Apparently there has been some discussion of icebreakers in Congress. The arguments seem to be over the best way to help out, but don’t seem to be doing anything useful. Perhaps the best summary is here. There have been several reports, so to provide a bit more detail.
“House Republicans, who say they want to force the administration’s hand, are pushing a Coast Guard authorization bill that would decommission the icebreaker Polar Star, which is now being repaired, in just three years, saying that keeping the 35-year-old ship afloat is ‘throwing good money after bad.’
“The Congressional Research Service said one potential concern for Congress is the absence of a plan for replacing the Polar Star upon completion of its seven- to 10-year life after it returns to service in late 2012.
“That is why Rep. Frank LoBiondo, R-New Jersey, included the provision to decommission the Polar Star, said spokesman Jason Galanes. “We absolutely support the Arctic icebreaker mission,” Galanes said. “We’re forcing this decision rather then allowing the administration to kick the can down the road.”
“Regardless of the outcome of the dispute, a gap in icebreaking capabilities is almost certain, according to the CRS report. Following any decision to design and build new icebreakers, the first replacement polar icebreaker might enter service in eight to 10 years, the report says.”
If Rep. LoBiondo knows that it will take seven to ten years to complete a new Icebreaker, why does he want to decommission Polar Star after only three years?
In the Senate, Maria Cantwell, D-Wash, is attempting to prevent the planned decommissioning of the Polar Sea (WAGB-11) which the Coast Guard had planned to raid for spares to keep her sister ship, Polar Star (WAGB-10), in commission. She also notes that to meet Coast Guard and Navy mission requirements, the Coast Guard needs a minimum of six heavy-duty icebreakers and four medium-duty icebreakers (first time I’ve seen this stated).
DODbuz lays out the administration’s position, but finds the whole discussion disconnected from reality,
“The Administration strongly opposes House passage of H.R. 2838 because it includes a provision that would require the Coast Guard to decommission the icebreaker USCGC POLAR STAR. The Administration has requested, and Congress has appropriated, funds to reactivate the USCGC POLAR STAR by December 2012 and extend that vessel’s service life for seven to 10 years. This effort will stabilize the United States’ existing polar fleet until long-term icebreaking capability requirements are finalized. By directing the Commandant to decommission the USCGC POLAR STAR within three years, the bill would effectively reduce the vessel’s service life to two years and create a significant gap in the Nation’s icebreaking capacity.”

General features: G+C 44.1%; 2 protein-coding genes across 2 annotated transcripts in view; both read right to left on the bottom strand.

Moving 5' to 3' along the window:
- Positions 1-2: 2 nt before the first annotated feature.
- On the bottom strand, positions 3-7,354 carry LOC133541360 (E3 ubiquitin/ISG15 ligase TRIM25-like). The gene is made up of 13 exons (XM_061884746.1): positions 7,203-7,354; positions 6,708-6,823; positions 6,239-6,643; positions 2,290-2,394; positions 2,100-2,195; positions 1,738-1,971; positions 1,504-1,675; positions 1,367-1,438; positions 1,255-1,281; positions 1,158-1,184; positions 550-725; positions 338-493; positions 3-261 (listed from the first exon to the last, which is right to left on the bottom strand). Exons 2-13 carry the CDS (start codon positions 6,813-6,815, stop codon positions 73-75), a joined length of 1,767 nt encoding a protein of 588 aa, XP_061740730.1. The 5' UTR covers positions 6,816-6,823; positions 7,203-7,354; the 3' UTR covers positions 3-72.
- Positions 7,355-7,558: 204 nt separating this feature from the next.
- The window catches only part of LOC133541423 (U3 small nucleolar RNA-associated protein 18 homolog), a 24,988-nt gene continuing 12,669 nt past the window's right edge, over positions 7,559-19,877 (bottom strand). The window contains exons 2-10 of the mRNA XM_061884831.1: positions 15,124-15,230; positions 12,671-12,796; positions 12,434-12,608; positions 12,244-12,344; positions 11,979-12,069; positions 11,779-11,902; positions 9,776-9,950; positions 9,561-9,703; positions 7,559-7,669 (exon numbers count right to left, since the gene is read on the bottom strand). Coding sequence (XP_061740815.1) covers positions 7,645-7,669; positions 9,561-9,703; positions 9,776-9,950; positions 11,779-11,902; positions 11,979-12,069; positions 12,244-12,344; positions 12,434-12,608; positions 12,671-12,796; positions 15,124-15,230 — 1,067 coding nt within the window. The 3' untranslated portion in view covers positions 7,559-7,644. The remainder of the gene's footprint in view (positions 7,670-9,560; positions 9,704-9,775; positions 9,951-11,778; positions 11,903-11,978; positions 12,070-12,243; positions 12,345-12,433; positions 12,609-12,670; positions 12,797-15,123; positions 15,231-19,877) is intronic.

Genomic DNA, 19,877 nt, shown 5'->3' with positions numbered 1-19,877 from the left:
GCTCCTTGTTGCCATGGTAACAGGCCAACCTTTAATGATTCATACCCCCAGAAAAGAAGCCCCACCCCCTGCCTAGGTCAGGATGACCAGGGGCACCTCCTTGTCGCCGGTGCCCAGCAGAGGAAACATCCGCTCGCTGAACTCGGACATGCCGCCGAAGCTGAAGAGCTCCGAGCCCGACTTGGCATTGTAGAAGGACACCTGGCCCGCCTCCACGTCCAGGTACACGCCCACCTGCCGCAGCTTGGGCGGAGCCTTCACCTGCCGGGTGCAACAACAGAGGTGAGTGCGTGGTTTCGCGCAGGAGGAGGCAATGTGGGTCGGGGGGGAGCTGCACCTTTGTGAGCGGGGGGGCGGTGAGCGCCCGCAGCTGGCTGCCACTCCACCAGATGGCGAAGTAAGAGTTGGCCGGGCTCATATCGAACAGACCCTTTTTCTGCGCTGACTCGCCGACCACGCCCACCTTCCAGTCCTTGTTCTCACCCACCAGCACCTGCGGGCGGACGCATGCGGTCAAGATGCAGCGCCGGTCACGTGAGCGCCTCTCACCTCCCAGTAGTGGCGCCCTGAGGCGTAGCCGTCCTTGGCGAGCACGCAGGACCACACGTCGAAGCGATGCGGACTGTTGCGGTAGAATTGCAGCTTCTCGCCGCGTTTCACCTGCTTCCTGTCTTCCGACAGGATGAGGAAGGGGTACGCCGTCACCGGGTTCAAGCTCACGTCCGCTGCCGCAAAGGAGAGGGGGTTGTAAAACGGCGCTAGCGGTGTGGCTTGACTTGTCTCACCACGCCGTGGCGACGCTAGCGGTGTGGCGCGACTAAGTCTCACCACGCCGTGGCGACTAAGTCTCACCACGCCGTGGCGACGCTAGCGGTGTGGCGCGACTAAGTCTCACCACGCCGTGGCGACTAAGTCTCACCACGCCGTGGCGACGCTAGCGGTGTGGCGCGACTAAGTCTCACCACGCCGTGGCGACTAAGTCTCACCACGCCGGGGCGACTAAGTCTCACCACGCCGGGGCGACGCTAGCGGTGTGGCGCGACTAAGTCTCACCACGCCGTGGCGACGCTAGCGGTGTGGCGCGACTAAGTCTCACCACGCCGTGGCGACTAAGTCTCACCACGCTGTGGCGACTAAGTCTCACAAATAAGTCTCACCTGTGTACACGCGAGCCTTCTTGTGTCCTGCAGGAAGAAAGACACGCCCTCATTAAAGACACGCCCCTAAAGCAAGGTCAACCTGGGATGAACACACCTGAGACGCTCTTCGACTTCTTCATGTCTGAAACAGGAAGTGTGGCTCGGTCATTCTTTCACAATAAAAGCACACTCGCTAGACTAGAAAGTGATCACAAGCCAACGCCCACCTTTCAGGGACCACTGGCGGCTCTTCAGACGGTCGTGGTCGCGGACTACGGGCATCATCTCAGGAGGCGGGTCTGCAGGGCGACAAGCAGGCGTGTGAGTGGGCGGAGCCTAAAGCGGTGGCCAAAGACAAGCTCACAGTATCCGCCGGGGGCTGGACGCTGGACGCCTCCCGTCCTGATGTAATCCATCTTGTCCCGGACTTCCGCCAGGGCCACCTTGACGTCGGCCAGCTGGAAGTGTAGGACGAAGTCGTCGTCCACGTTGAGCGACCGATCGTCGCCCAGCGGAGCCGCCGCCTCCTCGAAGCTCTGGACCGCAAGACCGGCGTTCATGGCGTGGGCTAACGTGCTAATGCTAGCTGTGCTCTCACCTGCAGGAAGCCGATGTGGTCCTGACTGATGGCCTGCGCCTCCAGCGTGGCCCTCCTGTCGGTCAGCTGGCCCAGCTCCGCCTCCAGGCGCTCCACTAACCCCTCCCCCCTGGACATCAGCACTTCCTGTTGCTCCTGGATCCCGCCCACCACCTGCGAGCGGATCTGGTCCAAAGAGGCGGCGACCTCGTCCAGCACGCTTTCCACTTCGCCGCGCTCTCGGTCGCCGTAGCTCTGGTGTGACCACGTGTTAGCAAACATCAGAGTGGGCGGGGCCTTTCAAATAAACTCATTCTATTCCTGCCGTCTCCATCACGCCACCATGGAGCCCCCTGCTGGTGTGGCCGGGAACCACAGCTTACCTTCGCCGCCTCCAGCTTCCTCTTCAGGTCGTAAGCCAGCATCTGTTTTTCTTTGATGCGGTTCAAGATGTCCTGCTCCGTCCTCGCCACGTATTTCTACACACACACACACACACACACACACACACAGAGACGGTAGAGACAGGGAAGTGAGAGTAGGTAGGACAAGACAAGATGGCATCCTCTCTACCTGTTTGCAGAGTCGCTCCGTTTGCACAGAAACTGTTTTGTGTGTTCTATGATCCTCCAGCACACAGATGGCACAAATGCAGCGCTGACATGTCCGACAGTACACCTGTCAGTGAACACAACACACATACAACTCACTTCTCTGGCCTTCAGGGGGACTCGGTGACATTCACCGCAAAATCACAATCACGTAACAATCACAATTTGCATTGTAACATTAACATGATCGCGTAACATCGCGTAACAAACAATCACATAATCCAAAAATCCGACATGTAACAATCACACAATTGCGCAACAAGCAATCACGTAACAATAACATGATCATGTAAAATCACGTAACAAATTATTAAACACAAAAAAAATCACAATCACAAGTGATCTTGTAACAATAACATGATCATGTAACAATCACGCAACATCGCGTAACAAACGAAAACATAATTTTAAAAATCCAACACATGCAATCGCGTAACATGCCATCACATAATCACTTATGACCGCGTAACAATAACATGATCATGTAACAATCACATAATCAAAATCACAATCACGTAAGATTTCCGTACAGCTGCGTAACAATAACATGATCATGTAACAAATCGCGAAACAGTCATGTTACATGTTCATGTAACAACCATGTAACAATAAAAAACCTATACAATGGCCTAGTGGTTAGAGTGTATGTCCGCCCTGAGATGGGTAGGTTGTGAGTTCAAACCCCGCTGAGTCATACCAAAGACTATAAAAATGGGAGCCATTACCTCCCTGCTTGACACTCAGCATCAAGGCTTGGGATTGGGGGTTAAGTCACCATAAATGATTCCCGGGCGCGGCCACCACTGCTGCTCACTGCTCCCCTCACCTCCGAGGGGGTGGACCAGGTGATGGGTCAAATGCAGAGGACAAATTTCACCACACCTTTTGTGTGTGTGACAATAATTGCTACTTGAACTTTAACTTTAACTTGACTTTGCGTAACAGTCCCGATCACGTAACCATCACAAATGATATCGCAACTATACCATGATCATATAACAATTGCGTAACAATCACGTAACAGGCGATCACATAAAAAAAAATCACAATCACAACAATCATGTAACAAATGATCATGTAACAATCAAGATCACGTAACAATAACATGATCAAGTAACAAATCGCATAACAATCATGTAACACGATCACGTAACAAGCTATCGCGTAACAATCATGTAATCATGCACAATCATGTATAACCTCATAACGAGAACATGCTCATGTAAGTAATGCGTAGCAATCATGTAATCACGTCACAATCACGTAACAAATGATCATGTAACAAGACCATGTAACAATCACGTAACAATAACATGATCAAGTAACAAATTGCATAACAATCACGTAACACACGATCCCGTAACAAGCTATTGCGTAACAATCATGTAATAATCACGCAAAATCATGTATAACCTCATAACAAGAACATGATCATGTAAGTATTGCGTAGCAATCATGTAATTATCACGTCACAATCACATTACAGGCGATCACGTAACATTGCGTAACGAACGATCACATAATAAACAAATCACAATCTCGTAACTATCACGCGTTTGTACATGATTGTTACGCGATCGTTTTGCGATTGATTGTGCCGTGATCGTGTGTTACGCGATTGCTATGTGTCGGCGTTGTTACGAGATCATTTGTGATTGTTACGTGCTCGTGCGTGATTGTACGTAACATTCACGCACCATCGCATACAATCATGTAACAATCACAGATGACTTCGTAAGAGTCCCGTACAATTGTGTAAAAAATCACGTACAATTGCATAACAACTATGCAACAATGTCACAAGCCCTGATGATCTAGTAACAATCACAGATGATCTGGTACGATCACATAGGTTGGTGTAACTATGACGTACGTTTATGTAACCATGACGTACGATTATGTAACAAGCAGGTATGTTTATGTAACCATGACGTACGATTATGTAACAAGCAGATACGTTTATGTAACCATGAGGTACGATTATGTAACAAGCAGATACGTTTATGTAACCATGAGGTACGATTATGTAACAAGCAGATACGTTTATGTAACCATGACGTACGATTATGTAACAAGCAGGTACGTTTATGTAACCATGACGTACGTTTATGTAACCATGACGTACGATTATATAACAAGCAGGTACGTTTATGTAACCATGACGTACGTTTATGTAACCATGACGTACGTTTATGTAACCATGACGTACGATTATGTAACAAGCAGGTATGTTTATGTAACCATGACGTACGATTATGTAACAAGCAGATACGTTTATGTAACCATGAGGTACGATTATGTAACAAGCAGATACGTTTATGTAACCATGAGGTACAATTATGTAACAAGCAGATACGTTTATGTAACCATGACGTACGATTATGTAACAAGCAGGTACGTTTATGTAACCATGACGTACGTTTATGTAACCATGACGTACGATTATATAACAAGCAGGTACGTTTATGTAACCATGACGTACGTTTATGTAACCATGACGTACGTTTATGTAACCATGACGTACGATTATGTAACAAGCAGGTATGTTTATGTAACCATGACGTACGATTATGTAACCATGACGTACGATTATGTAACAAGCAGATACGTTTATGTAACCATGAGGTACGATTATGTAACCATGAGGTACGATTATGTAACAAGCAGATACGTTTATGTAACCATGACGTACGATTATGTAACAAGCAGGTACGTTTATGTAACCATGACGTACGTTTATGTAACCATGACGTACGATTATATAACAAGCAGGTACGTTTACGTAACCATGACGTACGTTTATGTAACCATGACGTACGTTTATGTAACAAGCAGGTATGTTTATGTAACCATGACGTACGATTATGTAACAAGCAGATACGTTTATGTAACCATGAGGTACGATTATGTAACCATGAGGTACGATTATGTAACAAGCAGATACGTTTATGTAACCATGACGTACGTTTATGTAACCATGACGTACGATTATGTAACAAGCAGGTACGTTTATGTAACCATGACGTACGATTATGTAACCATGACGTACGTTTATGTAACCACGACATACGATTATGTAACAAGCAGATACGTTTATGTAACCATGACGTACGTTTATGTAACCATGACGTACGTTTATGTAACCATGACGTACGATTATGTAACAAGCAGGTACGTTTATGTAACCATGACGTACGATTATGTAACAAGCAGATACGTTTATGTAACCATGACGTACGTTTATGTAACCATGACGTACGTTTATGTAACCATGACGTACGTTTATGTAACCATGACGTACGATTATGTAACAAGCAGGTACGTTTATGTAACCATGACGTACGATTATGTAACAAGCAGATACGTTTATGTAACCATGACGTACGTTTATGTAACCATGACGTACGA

By way of comparison, we have already done a lot of planning for the Offshore Patrol Cutter including getting industry comment on the draft specifications. Money for the design is in the FY2012 budget, but we are still not expecting to see the first one until at least 2019, and I suspect it will be later than that. So designing, contracting for, and building an new design icebreaker for the Coast Guard in less than eight years is probably impossible assuming normal procedures.
Even if we started the procurement process for WAGB-21 in FY2013, the refurbished Polar Star will probably need to last a full ten years before it can be replaced by a second new construction icebreaker (WAGB-22) that would finally give the Coast Guard the three large icebreakers they say we need, and that includes the less capable Healy (WAGB-20)
. (Incidentally, where are WAGB-12 through 19?)
There are other ways we might get a capability quicker if the Coast Guard and Congress are really interested. When the National Science Foundation needed an icebreaker they chartered one.
Presumably the Coast Guard could do the same. It provides the capability without the big up front cost and 30+ year commitment to a particular design. Actually there has been some support
“The lone Alaska congressmen, Republican Don Young, opposes decommissioning icebreakers and wants to increase the number of vessels in any way possible, spokesman Luke Miller said. Young has introduced a bill that would authorize the Coast Guard to enter into long-term lease agreements for two new icebreakers.”
The Brits, in need of quick fix when their Arctic patrol ship was damaged by fire, did something even more radical, they took a three year lease on an existing Norwegian vessel that has been used to support the oil industry and added boats and weapons.
Thinking in more conventional terms, there are plenty of existing designs that can be modified and relatively quickly converted to provide icebreaking or ice-strengthened patrol vessels that could be built in the US. We have talked about Arctic Patrol Cutters before, but here is another ship only a little smaller than Glacier (WAGB-4), being built by Finland and Russia that looks adaptable.
Reportedly they are 99.2 m (325′) in length and 21.7 m (71′) in breadth. Their four engines have the total power of 18,000 kW and the propulsion power of 13,000 kW (17,426 HP). They reportedly are designed to operate independently in ice 1.7 m (5.6′) thick. With parts built in both Finland and Russia the price is about $100M each.
“As multipurpose vessels, these vessels are capable of carrying various type of cargo and they are equipped for oil spill response, fire fighting, and rescue operations. The rescue capacity is for 195 persons.”
Looks like it would not be too hard to add a hanger and flight deck.